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p a r k a v e n u e i
ULURU (AYERS ROCK)
Uluru is predominantly composed of coarse-grained arkose (a type of sandstone with an abundance of feldspar) and some conglomerate. Iron-bearing minerals weathered by oxidation give the rock its red-brown rusty colour, though fresh rock surfaces are grey. It covers 3.3 square kilometres and is 9.4 kilometres around its base. It reaches 345 metres above the plains.
Over 600 million years ago large amounts of Central Australia were below sea level within the Amadeus Basin. Rivers brought large quantities of sedimentary material into the Amadeus Basin. 500 million years ago the Basin started to rise out of the sea, and the sediment from the rivers began to form alluvial fans. The sediment from which Uluru formed came from a section one of these alluvial fans. Over time the sea re-entered the Basin and more sedimentary material was deposited then lithified.
Between 300 and 400 million years ago there was a prolonged period of mountain building; the future Uluru was tilted at almost 90° to create the present vertical orientation of the strata. There were millions more years of weathering but Uluru, Kata Tjuta (the Olgas, 35 km to the west) and Atila (Mount Connor, about 100km east of Uluru) were made of harder rock than that which surrounded them, so were less susceptible to erosion. The landscape was smoothed out by the wetter climate of 60-70 million years ago.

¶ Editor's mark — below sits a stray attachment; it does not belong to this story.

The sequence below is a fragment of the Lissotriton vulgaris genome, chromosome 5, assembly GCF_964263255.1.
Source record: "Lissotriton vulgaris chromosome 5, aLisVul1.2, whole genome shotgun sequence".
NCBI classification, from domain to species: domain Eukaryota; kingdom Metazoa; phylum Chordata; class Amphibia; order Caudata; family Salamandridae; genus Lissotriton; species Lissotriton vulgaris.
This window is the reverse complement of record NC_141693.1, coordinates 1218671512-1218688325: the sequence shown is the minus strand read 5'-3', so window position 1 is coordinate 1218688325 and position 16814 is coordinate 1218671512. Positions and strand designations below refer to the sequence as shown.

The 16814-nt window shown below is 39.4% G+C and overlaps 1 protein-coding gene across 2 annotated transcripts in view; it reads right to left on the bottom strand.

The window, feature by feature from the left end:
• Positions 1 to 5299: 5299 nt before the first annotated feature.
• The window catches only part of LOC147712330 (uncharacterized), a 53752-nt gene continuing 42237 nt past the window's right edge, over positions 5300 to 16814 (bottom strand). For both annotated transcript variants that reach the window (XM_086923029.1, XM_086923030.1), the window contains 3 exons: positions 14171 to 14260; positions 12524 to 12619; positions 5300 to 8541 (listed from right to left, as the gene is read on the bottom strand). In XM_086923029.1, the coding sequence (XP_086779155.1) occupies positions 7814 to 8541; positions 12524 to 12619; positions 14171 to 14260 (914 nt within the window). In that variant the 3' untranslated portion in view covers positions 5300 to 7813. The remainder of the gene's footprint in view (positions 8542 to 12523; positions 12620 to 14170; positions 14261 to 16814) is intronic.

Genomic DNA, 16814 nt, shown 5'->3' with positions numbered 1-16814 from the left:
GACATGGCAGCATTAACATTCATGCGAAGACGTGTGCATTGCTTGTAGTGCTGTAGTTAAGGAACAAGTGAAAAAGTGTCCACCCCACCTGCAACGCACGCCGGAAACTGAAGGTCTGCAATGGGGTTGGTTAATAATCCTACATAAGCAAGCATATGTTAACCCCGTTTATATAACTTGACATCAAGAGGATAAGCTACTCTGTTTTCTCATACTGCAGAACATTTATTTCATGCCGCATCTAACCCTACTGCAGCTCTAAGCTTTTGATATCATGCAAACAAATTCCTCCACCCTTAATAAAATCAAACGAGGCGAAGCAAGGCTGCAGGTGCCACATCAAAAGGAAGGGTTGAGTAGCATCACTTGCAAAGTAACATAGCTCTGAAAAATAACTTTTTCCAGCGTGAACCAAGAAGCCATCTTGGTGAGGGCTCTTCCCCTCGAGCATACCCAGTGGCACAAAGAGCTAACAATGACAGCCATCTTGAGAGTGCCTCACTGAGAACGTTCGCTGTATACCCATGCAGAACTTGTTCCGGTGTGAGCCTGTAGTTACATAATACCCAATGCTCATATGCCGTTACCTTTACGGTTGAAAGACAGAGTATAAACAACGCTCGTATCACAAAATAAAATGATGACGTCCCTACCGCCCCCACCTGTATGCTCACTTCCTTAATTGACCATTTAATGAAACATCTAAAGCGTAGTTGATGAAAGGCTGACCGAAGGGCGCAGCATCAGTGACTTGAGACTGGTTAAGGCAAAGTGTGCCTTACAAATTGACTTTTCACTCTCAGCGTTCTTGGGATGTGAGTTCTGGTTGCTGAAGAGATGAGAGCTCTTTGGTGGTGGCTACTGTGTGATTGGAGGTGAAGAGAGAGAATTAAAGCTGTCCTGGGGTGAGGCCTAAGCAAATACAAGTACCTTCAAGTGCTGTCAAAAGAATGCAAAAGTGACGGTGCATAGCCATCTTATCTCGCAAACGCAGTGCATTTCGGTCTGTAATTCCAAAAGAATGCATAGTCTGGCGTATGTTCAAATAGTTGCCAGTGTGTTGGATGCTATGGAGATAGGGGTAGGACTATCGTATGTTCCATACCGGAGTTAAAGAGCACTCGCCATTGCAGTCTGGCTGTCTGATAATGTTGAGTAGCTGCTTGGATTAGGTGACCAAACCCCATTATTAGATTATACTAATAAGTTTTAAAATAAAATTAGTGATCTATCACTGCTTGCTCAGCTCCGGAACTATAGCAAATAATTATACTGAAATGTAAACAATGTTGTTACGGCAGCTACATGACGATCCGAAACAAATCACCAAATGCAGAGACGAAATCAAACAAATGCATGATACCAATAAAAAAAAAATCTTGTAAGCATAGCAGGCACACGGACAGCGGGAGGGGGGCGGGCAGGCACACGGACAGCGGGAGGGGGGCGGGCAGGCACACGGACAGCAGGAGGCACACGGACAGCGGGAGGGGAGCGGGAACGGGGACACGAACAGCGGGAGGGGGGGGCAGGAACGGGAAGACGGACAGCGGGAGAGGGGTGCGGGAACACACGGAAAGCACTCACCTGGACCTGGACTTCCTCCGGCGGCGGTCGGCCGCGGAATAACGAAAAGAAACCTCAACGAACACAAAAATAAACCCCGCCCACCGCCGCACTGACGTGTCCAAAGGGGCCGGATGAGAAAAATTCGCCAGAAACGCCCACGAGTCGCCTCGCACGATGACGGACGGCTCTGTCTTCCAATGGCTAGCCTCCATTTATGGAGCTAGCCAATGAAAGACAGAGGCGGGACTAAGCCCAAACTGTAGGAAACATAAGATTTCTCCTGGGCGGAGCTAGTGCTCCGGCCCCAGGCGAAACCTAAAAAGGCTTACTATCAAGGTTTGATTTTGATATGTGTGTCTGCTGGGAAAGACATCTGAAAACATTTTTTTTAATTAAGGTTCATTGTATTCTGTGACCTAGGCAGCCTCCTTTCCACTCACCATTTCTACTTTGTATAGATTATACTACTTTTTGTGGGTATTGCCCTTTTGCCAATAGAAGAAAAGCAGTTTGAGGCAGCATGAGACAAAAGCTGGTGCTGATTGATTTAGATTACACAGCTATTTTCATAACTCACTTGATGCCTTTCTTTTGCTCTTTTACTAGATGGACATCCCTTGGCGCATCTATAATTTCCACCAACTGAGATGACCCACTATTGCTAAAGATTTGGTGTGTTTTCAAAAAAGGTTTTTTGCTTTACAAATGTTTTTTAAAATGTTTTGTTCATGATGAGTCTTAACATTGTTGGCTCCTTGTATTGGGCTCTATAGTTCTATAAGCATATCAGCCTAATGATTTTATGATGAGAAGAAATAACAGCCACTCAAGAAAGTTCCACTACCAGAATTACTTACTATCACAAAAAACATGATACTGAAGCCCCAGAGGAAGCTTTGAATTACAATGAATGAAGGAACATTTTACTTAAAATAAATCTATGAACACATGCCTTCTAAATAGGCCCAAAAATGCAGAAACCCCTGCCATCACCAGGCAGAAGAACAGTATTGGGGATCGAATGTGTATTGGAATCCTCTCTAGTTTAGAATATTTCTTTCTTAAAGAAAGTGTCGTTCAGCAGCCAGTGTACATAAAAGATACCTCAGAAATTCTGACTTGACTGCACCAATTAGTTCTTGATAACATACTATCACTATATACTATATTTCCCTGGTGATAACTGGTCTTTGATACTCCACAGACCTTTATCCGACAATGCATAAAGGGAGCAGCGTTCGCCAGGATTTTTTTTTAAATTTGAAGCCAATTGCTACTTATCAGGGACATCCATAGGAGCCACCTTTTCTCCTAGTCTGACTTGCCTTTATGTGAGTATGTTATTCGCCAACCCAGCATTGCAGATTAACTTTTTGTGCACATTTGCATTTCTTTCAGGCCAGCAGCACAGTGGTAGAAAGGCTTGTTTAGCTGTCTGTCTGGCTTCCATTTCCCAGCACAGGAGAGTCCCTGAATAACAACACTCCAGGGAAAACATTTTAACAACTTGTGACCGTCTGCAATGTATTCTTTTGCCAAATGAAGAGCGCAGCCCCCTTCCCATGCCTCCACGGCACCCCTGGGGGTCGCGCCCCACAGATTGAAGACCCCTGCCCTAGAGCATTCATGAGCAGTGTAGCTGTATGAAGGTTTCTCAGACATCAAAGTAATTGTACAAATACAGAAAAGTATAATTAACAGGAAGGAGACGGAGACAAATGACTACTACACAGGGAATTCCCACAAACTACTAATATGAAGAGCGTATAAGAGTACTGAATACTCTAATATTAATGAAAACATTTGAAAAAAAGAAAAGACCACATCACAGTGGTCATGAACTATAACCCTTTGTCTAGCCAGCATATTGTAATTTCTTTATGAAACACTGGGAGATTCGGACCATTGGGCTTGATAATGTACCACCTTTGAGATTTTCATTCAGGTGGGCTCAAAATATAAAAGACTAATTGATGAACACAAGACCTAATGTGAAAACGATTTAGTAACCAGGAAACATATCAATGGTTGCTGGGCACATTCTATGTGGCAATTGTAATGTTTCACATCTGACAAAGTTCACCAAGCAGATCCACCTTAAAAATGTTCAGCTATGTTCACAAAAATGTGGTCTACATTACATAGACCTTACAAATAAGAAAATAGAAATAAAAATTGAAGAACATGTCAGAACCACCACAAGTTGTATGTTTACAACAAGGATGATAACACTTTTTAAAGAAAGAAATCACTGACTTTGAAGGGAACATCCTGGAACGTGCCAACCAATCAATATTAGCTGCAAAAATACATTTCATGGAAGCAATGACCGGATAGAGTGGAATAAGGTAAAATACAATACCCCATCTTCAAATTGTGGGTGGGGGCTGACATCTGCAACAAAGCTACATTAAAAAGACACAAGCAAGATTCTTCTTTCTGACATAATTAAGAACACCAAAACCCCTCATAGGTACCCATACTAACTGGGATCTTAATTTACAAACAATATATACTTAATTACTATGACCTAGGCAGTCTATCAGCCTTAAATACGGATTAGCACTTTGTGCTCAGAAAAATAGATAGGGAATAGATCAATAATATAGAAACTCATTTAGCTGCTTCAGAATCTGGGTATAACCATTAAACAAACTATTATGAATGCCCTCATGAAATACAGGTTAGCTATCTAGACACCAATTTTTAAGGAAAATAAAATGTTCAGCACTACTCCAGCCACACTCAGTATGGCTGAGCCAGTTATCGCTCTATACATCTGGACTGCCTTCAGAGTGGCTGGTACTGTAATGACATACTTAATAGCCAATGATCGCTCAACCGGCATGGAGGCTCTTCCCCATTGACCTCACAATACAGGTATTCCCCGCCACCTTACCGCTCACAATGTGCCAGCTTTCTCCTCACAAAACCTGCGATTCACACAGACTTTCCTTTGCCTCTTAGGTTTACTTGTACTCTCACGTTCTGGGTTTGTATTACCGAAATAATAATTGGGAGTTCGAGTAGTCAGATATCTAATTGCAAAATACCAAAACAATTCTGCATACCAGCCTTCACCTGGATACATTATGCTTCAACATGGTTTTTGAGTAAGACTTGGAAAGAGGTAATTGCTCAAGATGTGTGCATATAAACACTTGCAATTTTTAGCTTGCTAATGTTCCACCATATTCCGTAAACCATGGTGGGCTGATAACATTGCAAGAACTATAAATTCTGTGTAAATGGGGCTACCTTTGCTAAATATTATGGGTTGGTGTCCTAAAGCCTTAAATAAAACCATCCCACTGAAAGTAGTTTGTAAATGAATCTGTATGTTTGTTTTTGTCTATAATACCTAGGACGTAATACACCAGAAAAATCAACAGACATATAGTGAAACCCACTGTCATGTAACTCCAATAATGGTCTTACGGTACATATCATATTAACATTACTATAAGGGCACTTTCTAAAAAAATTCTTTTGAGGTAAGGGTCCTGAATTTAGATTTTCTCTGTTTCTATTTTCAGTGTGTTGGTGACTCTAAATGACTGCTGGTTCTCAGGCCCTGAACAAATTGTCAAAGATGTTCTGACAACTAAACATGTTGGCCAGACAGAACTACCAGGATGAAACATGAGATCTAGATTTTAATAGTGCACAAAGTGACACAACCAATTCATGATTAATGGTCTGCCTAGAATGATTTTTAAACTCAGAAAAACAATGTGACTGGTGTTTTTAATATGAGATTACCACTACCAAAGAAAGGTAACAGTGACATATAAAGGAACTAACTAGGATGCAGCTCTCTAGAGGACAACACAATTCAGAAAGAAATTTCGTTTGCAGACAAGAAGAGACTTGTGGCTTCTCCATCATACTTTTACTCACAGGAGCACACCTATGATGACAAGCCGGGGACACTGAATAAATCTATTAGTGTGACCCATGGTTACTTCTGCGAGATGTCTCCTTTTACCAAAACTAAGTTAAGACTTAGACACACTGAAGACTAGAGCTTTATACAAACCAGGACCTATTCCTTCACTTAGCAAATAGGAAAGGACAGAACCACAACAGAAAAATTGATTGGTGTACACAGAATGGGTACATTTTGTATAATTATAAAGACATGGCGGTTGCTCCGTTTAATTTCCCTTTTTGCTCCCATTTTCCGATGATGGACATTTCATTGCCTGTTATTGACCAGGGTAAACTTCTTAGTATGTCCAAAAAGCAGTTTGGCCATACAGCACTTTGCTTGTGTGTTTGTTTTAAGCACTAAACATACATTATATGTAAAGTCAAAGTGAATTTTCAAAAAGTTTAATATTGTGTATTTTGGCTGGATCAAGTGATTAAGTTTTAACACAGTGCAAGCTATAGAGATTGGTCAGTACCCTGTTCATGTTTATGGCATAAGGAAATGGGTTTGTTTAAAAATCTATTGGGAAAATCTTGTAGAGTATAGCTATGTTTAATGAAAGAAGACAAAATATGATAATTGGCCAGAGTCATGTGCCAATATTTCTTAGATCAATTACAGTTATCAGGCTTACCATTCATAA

This diagram shows the underlying tectonics: http://upload.wikimedia.org/wikipedia/commons/9/95/Schema_Kata_Tjuta_Uluru.png
Read more: http://www.ga.gov.au/education/geoscience-basics/landforms/significant-rock-features.html; http://www.environment.gov.au/parks/uluru/nature-science/geology.html; http://www.wayoutback.com.au/Uluru-(Ayers-Rock)/Uluru-Geology.aspx